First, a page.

Visitors are welcome to look around the 18th- and 19th-century period rooms at their own pace. The carefully restored interiors, decorated in rich blues, gold, and greens, are typical of the indulgent lifestyle of Amsterdam’s prosperous merchant classes. Above the stairs there’s a ballroom, library, dining room, salons, and a bedroom complete with an ornately carved four-poster bed—all kitted out with silverware, silk wallpaper, gold-embellished Meissen porcelain, hand-embroidered curtains, and beautifully crafted furniture. Below stairs in the basement are the servant’s quarters, where the kitchen is plainly furnished for practicality, with a simple tiled fireplace for cooking and rough-hewn furniture. A formal knot garden is tucked away behind the house, where 19th-century ladies would have wandered among the classical statuary.
You can book admission tickets in advance online, and entrance is included with most city passes. Audio tours, included in the entrance fee, can be picked up from the front desk.
Things to Know Before You Go
Museum Willet-Holthuysen is a must-visit for art and history enthusiasts.
The historical building’s many stairs and lack of an elevator make it inaccessible to wheelchair users. Chaperones and registered guide dogs, however, are welcome.
Photography for personal use, without the use of a tripod, is permitted.
Make sure your phone is set to silent mode when visiting.
Children under 18 enter free.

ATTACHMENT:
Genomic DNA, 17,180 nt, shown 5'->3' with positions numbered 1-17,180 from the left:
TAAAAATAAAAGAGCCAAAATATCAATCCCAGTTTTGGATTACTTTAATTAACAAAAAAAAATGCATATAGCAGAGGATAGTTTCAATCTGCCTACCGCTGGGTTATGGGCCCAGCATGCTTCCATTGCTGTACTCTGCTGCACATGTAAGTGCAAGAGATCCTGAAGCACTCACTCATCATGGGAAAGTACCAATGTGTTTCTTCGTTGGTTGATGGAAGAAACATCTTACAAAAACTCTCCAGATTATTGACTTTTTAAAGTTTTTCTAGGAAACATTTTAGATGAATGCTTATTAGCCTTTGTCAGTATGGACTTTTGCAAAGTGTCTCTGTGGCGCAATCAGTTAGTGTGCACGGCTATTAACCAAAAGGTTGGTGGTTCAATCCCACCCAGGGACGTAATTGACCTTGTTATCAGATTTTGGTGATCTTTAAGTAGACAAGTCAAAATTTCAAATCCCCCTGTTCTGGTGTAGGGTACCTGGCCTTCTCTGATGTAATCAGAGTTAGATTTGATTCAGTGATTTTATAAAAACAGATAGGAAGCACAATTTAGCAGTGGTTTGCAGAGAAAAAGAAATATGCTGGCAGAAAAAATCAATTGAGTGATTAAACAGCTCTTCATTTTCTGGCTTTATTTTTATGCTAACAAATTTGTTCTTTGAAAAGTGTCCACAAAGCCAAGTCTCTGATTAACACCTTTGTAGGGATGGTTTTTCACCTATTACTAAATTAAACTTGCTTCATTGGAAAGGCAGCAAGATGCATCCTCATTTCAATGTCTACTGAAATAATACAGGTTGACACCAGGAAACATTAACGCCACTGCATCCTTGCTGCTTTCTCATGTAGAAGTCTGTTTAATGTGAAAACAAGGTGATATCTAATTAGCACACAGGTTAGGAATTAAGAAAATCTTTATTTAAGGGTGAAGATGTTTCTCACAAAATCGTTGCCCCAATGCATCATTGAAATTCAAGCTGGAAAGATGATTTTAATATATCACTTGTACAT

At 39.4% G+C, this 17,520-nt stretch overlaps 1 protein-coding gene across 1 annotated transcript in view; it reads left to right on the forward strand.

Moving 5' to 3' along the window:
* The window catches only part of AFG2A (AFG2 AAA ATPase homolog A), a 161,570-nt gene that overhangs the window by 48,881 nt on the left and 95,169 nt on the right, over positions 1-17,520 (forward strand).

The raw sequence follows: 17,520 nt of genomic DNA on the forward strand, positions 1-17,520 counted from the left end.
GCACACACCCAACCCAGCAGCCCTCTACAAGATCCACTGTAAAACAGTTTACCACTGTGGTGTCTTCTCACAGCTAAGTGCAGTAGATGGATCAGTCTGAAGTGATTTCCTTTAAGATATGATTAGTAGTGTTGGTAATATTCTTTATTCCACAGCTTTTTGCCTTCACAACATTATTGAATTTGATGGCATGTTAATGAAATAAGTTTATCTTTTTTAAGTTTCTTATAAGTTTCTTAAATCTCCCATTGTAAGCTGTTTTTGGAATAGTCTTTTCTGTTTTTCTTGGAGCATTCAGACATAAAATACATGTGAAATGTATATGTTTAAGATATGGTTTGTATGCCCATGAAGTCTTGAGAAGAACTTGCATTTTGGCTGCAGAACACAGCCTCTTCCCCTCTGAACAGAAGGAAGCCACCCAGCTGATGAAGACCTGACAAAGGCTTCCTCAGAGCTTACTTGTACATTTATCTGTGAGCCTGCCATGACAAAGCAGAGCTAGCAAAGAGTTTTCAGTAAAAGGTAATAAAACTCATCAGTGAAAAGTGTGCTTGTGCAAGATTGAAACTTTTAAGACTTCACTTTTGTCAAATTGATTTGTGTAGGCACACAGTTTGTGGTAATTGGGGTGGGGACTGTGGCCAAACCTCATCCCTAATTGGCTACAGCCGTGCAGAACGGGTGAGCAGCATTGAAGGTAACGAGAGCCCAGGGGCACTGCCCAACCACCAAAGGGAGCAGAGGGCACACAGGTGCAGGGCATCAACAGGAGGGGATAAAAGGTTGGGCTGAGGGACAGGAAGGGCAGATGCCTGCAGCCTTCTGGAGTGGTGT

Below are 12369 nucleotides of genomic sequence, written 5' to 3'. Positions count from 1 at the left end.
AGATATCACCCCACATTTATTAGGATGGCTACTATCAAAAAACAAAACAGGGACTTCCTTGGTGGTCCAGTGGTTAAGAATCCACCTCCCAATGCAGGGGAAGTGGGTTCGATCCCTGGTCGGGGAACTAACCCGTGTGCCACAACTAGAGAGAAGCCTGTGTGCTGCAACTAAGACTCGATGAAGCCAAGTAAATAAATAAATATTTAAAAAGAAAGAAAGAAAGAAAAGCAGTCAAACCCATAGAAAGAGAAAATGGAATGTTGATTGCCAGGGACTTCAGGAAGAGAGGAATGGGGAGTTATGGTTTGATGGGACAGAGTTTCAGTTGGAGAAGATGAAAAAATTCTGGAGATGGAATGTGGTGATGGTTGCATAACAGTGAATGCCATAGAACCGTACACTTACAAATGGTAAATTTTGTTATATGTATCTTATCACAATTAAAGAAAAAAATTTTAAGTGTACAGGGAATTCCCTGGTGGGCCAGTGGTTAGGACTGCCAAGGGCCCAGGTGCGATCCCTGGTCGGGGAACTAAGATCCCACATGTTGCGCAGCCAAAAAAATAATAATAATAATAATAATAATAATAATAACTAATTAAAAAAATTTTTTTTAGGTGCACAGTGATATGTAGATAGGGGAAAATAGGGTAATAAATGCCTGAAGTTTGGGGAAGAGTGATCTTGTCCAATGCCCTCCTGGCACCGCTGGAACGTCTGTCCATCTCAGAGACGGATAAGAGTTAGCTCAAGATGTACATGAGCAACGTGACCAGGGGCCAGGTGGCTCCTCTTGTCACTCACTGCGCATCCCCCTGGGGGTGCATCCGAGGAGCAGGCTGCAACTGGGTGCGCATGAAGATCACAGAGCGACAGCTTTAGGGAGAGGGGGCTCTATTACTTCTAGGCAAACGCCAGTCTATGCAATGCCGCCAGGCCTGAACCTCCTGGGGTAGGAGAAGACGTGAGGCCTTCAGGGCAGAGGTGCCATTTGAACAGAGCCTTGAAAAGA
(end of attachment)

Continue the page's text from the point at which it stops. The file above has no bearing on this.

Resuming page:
How to Get There
Located on Herengracht canal—within the Canal Ring UNESCO World Heritage Site—the museum is accessible by metro lines 51, 53, and 54; get off at Waterlooplein, just across Blauwbrug bridge. Alternatively, take tram 4 or 14 to Rembrandtplein, a few minutes’ walk away, or walk 20 minutes from Amsterdam Centraal train station.
When to Get There
Museum Willet-Holthuysen is open every day of the week from 10am to 5pm. It is closed Christmas Day, New Year’s Day, and King’s Day (April 27). Like most museums, its busiest times are weekends and holidays, so visit early or on weekdays to avoid the crowds.
The Collector’s Room
One of the museum’s most interesting rooms is the small, low-ceilinged collector’s room, which Abraham Willet-Holthuysen called his ‘little antiques room.’ Home to such items as medals, figures, and glass objects, the collector’s room is distinct from the rest of the house in that it is furnished in a sober Dutch Renaissance style with dark wood, stained glass windows, and red velvet wall coverings.
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